Over the Dr. Martin Luther King, Jr. holiday weekend, UE members in Virginia and North Carolina held marches honoring Dr. King’s fight for civil rights and workers' rights. Workers spoke about the lack of progress for workers since the 1960's, and called for the right to collective bargaining — a basic right restricted in both states.
In Norfolk, Virginia, workers from several cities in the Tidewater Region who are organizing with UE swelled that city’s MLK parade to the largest it has been in a long time. Municipal workers in Virginia were granted the legal right to collective bargaining in 2021, but each city’s workers must first secure an ordinance from their city council authorizing it, which has proved to be a long and arduous process in many cities.
In Virginia Beach, the city council’s task force on collective bargaining, which included two UE leaders, recently completed an eight-week session. City workers are now waiting for their city council to convene a meeting to vote on adopting the collective bargaining ordinance.
“It is a shame 62 years later we are still fighting for workers rights,” said Virginia Beach city worker Patricia Thebert. “Dr, Martin Luther King Jr. died trying to get rights for municipal workers."
“I work for the city of Virginia Beach but can’t afford to live there,” added city worker Trina Love. “But with collective bargaining, as a city worker and part of the union we will be able to negotiate our wages.”
City workers in the Tidewater cities of Norfolk, Portsmouth and Newport News are also organizing with UE. “City workers need their own voice through their union,” said Norfolk Waste Management worker Clifford Johnson. “Management cannot speak for us, nor do they have the power to give us what we need. With collective bargaining workers will have a voice and be able to negotiate over our wages and working conditions.”
Norfolk Public Utility worker Velma Owens added, “Workers need more diversity in the workforce. Female leaders [are] discriminated against for promotions and historically make less than their male counterparts. Collective Bargaining will allow fairness in the workplace.”
“The fundamental right to negotiate the terms of our work ... will inspire us to a more meaningful and productive workplace for a good life for ourselves and family,” said Newport News city worker Keith Graham. “Collective bargaining ... helps establish a balance of power,” added Newport News City worker Curtis Hartsfield. “This is needed now more than ever during these difficult economic times we face.”
“City councils in these cities need to pass a collective bargaining ordinance that enables city workers to support their families and afford to live in the city they work for," said Terry Green, a 35-year city worker in Virginia Beach’s Water Department. Green serves as the president of the UE organizing committee for his city.
UE members also spearheaded or joined marches and other actions in the North Carolina cities of Greensboro, Rocky Mount, Charlotte, Raleigh and Durham, demanding a $25 per hour minimum wage and collective bargaining rights for all municipal workers.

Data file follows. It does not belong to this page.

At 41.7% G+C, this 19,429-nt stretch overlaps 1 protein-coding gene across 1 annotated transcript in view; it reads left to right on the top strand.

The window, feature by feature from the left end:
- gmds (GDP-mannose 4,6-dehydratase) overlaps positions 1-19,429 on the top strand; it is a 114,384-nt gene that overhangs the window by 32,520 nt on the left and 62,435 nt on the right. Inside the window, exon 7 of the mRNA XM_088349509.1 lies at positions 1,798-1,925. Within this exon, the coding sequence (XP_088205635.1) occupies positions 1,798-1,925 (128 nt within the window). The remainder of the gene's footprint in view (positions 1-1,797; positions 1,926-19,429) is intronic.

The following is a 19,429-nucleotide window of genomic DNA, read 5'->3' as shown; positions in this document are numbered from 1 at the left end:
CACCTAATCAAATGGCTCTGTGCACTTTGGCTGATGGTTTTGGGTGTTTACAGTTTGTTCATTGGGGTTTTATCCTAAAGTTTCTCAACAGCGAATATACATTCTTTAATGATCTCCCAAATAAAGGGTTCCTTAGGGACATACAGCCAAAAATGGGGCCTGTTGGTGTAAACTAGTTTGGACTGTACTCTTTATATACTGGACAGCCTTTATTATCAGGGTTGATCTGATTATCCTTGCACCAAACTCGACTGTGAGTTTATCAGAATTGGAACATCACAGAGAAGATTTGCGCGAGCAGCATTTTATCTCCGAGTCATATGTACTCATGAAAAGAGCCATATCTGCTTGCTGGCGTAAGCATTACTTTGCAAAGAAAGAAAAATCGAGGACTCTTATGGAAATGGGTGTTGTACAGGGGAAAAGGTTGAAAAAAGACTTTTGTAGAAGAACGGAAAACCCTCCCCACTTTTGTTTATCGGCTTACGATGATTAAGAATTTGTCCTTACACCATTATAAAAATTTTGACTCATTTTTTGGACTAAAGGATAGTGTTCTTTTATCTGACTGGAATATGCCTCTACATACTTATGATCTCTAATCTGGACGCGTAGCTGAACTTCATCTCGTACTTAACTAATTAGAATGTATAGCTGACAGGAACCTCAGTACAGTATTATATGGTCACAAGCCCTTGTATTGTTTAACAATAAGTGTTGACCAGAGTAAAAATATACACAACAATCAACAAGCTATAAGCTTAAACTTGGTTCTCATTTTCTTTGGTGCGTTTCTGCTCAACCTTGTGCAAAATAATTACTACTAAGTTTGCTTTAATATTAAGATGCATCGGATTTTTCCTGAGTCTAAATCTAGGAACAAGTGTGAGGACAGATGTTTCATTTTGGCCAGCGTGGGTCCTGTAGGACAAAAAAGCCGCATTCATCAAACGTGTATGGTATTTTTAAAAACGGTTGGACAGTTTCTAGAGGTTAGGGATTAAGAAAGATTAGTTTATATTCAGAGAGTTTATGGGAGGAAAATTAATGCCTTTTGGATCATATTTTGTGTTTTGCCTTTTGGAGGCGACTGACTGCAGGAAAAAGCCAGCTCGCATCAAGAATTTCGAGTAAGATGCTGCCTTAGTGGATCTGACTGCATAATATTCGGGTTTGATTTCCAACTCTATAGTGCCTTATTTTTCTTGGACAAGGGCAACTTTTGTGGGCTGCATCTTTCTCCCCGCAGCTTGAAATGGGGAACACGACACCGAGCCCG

In Durham, over 200 community, faith and other labor allies joined an action lead by the Durham City Workers Union. Many spoke out about the fights in their workplaces, making the connection to the central importance of city workers to make the city run.
Workers were also invited by Rev. Dr. Warren Herndon, Chair of the Durham Martin Luther King Steering Committee, to participate in a program that same morning at the First Presbyterian Church. Present at the church were many state, county and city elected officials including Mayor Leonardo Williams, Mayor Pro Tem Mark-Anthony Middleton, and councilmembers Nate Baker and Carl Rist.
Vincent Daniels, who is employed in Public Works for the City of Durham and is a member of UE Local 150, told the Durham march that wages for municipal workers have fallen so far behind the cost of living that his department is severely understaffed:
We’re marching because… we’re expected to keep up with the citizens’ demand with half the workforce and half the pay of other municipalities. We are employed by a city that claims it cannot afford our services. But that’s a bunch of garbage. They have the funds to give us competitive pay, but they prefer to keep it stored away for who knows what. The cost of living is exponentially higher than it was a decade ago, and our pay is practically the same.
George Bacote, a Durham solid waste worker and member of UE Local 150, added, “Sanitation workers are struggling today just like they were in 1968 when Dr. King was fighting for the same issues of fair pay and union rights. This is why we are marching on the MLK holiday. We need a serious raise this year, including raising the minimum wage to $25 per hour and adjustments for solid waste operators.”